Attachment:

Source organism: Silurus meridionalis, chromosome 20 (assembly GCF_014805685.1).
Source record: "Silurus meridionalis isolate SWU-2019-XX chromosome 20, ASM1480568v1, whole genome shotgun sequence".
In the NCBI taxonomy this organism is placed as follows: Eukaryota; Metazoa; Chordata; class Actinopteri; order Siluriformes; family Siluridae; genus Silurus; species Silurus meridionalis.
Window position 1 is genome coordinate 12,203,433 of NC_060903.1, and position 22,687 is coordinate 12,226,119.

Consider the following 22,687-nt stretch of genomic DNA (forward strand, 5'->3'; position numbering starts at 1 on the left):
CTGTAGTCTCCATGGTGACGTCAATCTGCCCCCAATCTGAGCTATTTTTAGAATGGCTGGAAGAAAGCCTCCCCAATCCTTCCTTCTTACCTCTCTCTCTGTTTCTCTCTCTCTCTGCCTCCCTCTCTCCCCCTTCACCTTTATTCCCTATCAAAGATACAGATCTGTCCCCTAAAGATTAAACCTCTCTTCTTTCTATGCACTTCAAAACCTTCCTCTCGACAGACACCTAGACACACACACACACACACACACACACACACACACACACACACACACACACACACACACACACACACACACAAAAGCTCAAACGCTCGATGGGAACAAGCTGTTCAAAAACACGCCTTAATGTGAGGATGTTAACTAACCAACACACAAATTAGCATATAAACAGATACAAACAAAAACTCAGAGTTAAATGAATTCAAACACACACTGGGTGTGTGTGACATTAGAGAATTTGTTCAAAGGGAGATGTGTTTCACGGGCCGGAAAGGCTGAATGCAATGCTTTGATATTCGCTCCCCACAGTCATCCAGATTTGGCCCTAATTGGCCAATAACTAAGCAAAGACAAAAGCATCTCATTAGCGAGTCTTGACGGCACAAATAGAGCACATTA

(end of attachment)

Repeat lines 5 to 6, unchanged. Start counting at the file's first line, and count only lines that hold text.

Consider the following 22,687-nt stretch of genomic DNA (forward strand, 5'->3'; position numbering starts at 1 on the left):
CTGTAGTCTCCATGGTGACGTCAATCTGCCCCCAATCTGAGCTATTTTTAGAATGGCTGGAAGAAAGCCTCCCCAATCCTTCCTTCTTACCTCTCTCTCTGTTTCTCTCTCTCTCTGCCTCCCTCTCTCCCCCTTCACCTTTATTCCCTATCAAAGATACAGATCTGTCCCCTAAAGATTAAACCTCTCTTCTTTCTATGCACTTCAAAACCTTCCTCTCGACAGACACCTAGACACACACACACACACACACACACACACACACACACACACACACACACACACACACACACACACACACACAAAAGCTCAAACGCTCGATGGGAACAAGCTGTTCAAAAACACGCCTTAATGTGAGGATGTTAACTAACCAACACACAAATTAGCATATAAACAGATACAAACAAAAACTCAGAGTTAAATGAATTCAAACACACACTGGGTGTGTGTGACATTAGAGAATTTGTTCAAAGGGAGATGTGTTTCACGGGCCGGAAAGGCTGAATGCAATGCTTTGATATTCGCTCCCCACAGTCATCCAGATTTGGCCCTAATTGGCCAATAACTAAGCAAAGACAAAAGCATCTCATTAGCGAGTCTTGACGGCACAAATAGAGCACATTA